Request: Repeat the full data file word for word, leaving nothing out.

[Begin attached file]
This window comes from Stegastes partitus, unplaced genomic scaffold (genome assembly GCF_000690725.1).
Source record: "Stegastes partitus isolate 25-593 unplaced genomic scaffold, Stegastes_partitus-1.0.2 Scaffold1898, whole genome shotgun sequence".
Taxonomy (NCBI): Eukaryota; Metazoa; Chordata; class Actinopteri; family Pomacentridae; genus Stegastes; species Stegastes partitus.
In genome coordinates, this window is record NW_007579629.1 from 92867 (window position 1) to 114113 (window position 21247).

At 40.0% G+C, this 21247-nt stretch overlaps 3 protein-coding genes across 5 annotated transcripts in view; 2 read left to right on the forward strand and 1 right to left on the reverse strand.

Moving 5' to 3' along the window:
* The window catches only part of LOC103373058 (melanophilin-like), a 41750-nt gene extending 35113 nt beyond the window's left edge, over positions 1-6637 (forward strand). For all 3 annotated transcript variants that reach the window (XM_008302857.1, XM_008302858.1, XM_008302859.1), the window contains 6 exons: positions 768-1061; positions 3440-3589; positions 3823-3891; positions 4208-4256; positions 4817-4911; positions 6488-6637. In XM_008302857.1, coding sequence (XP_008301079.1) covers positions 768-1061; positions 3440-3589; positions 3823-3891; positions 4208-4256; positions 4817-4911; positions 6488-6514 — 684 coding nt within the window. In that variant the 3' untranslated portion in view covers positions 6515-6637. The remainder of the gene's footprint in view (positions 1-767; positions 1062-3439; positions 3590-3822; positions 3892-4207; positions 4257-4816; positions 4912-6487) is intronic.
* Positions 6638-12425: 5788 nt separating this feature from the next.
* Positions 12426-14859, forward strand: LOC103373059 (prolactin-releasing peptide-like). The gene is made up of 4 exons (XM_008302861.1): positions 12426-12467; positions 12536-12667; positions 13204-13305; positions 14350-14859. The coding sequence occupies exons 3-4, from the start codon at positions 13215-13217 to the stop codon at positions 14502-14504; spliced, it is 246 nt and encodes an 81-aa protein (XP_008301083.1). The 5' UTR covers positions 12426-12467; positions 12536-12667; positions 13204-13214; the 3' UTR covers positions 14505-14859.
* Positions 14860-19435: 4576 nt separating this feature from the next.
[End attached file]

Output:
This window comes from Stegastes partitus, unplaced genomic scaffold (genome assembly GCF_000690725.1).
Source record: "Stegastes partitus isolate 25-593 unplaced genomic scaffold, Stegastes_partitus-1.0.2 Scaffold1898, whole genome shotgun sequence".
Taxonomy (NCBI): Eukaryota; Metazoa; Chordata; class Actinopteri; family Pomacentridae; genus Stegastes; species Stegastes partitus.
In genome coordinates, this window is record NW_007579629.1 from 92867 (window position 1) to 114113 (window position 21247).

At 40.0% G+C, this 21247-nt stretch overlaps 3 protein-coding genes across 5 annotated transcripts in view; 2 read left to right on the forward strand and 1 right to left on the reverse strand.

Moving 5' to 3' along the window:
* The window catches only part of LOC103373058 (melanophilin-like), a 41750-nt gene extending 35113 nt beyond the window's left edge, over positions 1-6637 (forward strand). For all 3 annotated transcript variants that reach the window (XM_008302857.1, XM_008302858.1, XM_008302859.1), the window contains 6 exons: positions 768-1061; positions 3440-3589; positions 3823-3891; positions 4208-4256; positions 4817-4911; positions 6488-6637. In XM_008302857.1, coding sequence (XP_008301079.1) covers positions 768-1061; positions 3440-3589; positions 3823-3891; positions 4208-4256; positions 4817-4911; positions 6488-6514 — 684 coding nt within the window. In that variant the 3' untranslated portion in view covers positions 6515-6637. The remainder of the gene's footprint in view (positions 1-767; positions 1062-3439; positions 3590-3822; positions 3892-4207; positions 4257-4816; positions 4912-6487) is intronic.
* Positions 6638-12425: 5788 nt separating this feature from the next.
* Positions 12426-14859, forward strand: LOC103373059 (prolactin-releasing peptide-like). The gene is made up of 4 exons (XM_008302861.1): positions 12426-12467; positions 12536-12667; positions 13204-13305; positions 14350-14859. The coding sequence occupies exons 3-4, from the start codon at positions 13215-13217 to the stop codon at positions 14502-14504; spliced, it is 246 nt and encodes an 81-aa protein (XP_008301083.1). The 5' UTR covers positions 12426-12467; positions 12536-12667; positions 13204-13214; the 3' UTR covers positions 14505-14859.
* Positions 14860-19435: 4576 nt separating this feature from the next.